Classic Basil Pesto

pesto

Pesto

Extra basil? Make pesto! I just pulled up the last 10 of my basil plants, and had more basil than I have ever seen beforeĀ  in one place. While I can think of many dishes to make with basil, the best way I know to store that much basil long-term is to make pesto and freeze it in single serving batches (in plastic bags), thereby having fresh pesto at my disposal all winter. There are many forms of pesto, but I tend to make a simple pesto that focuses on the clean flavor of the basil as opposed to the mad mix of ingredients that creates a more aggressive sauce.

According to ancient legend (cue the smoke machines), pesto originated in Genoa, in the Liguria region of northern Italy. They consider themselves the “true pesto aficionados” and make their pesto a very simple sauce, without many additives. For some reason I have latched onto this, and make my pesto in their classic way, using nothing but basil, garlic, salt, and olive oil. While pesto still tastes great with Parmesan cheese and pignoli (pine nuts), my personal preference is for the robust basil flavor without anything else getting in my tongue’s way. Folks who come to my house are almost always served the following pesto.

Ingredients:
fresh basil leaves
olive oil
a few garlic cloves
salt

Directions:
I have omitted measurements for a reason. The best results don’t come from careful measurements, but from making a pesto that you like. Some prefer more oil, some less (you still need enough to keep oxygen from turning the basil brown, so be sure to use the olive oil liberally). For this recipe you can probably get away with 1/4 cup of oil for each 2 cups of basil, but you are better off using more than less to prevent oxidation of the leaves.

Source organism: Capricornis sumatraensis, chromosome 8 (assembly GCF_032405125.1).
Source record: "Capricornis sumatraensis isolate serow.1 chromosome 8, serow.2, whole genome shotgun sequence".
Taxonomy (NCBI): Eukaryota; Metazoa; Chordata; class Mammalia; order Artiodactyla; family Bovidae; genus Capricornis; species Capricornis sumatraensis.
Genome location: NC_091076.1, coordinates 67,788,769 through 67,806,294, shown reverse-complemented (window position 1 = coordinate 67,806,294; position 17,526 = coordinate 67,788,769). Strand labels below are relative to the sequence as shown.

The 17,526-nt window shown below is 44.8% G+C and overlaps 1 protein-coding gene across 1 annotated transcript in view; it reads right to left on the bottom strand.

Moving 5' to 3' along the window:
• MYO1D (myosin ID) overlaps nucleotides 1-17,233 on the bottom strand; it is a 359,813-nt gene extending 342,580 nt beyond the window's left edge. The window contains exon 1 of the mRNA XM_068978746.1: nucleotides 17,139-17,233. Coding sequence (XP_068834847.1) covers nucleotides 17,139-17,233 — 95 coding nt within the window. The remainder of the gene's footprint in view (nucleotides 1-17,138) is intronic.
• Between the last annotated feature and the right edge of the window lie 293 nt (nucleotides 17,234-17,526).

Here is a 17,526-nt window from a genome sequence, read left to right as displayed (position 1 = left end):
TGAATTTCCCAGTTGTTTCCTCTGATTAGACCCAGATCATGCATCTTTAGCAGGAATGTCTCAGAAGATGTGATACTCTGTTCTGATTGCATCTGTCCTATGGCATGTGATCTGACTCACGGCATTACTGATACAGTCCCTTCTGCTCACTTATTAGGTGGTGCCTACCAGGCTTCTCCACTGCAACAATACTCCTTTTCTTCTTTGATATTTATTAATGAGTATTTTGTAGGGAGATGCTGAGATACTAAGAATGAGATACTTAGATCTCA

1. Put all dry ingredients in a food processor, pulse gently, then slowly add the oil until all ingredients are blended. yes, it’s that simple. Traditional pesto is made in a mortar and pestle, but these days, it is far easier to just use the food processor.

N.B. if you want a more robust pesto with pignoli and cheese, you can use the following recipe.

Alternate Pesto:
2 cups fresh basil leaves, packed
1/2 cup freshly grated Parmesan-Reggiano
1/2 cup extra virgin olive oil
1/3 cup pine nuts
3 medium sized garlic cloves, chopped
Salt and freshly ground black pepper to taste

1. Combine basil and pine nuts in a food processor and blend gently. Add garlic, pulse, and then pour in the olive oil slowly while blending. Add cheese and salt and pepper, blend momentarily and you are done.

4 Responses to “Classic Basil Pesto”

  1. Tom says:

    Love this site. Inspired me to make pesto using a huge bush of basil we have on our patio … hope to get to it before a frost. Would like to see your pov on salsa. Salsa. Almost as fun writing it …

  2. Warren says:

    It’s funny you mention salsa, I just made some and was going to post it. I’ll make that my next entry.

  3. Nick says:

    Pesto is simple and delicious. Drip some on a bowl of plain noodles and I’m happy. :)

    Is it possible to blend it too much? What sort of consistency is best?

  4. Warren says:

    I wouldn’t over-blend it, for two reasons.
    1. It is much more aesthetically pleasing if you can still see little pieces of the basil.
    2. Over-blending may incorporate too much air into the pesto, which may make it turn brown that much faster. Brown pesto may taste the same, but it looks unpleasant.

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